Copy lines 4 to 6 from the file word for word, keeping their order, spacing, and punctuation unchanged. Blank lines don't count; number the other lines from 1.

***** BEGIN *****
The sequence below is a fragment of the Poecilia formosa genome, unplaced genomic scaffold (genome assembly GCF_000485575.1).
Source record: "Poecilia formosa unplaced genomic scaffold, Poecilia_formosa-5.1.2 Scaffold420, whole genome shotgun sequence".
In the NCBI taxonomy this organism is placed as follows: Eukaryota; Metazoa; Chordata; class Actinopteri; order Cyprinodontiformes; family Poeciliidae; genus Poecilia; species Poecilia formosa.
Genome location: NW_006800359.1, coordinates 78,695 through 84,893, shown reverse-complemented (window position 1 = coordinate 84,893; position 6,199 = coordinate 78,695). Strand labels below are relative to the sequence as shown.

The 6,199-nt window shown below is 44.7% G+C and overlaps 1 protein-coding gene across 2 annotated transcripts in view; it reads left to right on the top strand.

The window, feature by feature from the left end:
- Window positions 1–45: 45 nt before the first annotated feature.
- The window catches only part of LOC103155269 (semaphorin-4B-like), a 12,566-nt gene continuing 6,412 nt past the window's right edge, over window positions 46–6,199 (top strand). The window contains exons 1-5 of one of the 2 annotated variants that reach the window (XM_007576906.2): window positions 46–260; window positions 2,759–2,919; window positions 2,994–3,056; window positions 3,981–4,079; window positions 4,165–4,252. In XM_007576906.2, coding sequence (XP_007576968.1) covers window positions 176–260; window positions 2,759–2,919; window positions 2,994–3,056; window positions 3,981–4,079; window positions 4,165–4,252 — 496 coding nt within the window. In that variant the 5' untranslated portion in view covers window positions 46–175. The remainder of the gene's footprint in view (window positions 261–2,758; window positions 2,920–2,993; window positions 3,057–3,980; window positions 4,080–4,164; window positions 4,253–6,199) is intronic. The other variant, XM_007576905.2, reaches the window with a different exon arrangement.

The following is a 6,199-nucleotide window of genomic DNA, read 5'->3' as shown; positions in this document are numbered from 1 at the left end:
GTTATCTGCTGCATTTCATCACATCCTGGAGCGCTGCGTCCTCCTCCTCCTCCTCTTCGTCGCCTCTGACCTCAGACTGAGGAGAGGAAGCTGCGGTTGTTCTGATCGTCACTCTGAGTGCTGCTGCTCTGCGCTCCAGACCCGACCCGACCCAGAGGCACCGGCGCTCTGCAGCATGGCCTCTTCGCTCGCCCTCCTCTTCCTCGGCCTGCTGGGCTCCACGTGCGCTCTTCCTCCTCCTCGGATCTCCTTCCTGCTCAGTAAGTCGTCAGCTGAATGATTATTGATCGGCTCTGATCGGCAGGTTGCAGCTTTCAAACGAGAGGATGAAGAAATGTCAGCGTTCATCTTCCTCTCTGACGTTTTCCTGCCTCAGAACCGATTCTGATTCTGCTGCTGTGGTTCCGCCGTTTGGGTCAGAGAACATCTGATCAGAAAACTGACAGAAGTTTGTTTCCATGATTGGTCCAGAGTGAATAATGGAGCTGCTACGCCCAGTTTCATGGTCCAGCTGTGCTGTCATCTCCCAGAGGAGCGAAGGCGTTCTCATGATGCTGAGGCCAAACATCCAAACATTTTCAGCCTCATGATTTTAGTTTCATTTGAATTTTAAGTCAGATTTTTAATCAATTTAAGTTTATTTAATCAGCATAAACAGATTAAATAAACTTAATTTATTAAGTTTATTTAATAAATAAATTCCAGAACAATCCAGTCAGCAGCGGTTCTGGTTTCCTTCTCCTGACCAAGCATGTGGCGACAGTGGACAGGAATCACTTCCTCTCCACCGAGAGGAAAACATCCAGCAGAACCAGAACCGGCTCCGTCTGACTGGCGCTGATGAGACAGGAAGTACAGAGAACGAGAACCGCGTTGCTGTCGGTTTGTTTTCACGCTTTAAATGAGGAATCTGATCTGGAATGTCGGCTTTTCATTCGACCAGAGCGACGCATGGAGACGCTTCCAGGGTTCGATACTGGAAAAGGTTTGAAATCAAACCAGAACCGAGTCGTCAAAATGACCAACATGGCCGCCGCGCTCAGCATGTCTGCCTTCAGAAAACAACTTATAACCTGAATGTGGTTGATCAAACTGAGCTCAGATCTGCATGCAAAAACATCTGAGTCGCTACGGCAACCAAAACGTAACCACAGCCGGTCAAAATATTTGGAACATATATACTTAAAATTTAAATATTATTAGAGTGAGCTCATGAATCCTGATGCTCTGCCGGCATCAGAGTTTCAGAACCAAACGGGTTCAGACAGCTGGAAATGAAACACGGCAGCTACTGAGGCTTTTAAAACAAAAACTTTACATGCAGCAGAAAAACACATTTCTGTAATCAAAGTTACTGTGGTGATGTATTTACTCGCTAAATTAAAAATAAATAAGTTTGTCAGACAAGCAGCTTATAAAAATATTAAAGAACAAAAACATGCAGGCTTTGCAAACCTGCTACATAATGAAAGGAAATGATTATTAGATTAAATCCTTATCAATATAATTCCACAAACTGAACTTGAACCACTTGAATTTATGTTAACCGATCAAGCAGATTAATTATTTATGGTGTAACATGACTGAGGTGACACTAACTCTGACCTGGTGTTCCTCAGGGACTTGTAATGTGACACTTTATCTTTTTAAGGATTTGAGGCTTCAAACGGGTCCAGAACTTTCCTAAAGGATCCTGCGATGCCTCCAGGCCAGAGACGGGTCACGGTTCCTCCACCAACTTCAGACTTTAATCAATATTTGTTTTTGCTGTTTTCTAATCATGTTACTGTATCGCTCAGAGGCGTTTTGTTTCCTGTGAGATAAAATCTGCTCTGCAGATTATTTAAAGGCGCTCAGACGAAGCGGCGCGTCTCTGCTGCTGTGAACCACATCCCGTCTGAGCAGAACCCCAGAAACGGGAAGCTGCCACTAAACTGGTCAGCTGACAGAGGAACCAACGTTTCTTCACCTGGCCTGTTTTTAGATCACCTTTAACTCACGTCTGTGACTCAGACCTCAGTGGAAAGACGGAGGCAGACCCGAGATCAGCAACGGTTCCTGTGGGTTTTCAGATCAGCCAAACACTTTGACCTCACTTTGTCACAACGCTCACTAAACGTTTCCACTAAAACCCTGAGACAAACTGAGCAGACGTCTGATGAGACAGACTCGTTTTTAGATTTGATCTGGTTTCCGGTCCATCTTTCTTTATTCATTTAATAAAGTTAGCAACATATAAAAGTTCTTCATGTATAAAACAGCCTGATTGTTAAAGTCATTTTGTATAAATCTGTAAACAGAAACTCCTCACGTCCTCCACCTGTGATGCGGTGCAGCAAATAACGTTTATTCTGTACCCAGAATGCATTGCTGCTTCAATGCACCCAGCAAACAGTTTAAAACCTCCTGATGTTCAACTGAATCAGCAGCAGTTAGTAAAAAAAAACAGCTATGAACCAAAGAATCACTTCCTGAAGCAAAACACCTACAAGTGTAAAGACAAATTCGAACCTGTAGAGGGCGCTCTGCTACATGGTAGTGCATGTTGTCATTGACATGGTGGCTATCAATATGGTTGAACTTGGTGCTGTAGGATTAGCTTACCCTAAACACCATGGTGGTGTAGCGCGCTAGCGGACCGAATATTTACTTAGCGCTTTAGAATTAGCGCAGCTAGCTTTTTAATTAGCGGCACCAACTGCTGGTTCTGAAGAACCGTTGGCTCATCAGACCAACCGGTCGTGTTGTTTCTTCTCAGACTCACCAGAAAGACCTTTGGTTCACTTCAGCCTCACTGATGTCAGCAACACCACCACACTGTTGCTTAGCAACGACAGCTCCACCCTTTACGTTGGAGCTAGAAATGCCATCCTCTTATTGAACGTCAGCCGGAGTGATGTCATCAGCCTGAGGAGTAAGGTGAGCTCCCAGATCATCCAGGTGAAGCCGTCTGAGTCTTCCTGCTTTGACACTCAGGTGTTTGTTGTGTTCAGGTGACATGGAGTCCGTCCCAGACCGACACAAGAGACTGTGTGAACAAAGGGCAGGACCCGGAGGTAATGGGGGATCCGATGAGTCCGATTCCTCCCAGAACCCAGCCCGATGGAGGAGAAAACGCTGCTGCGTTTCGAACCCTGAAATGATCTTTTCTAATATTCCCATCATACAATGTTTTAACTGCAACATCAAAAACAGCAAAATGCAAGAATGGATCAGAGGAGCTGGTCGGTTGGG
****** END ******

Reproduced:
Genome location: NW_006800359.1, coordinates 78,695 through 84,893, shown reverse-complemented (window position 1 = coordinate 84,893; position 6,199 = coordinate 78,695). Strand labels below are relative to the sequence as shown.

The 6,199-nt window shown below is 44.7% G+C and overlaps 1 protein-coding gene across 2 annotated transcripts in view; it reads left to right on the top strand.

The window, feature by feature from the left end: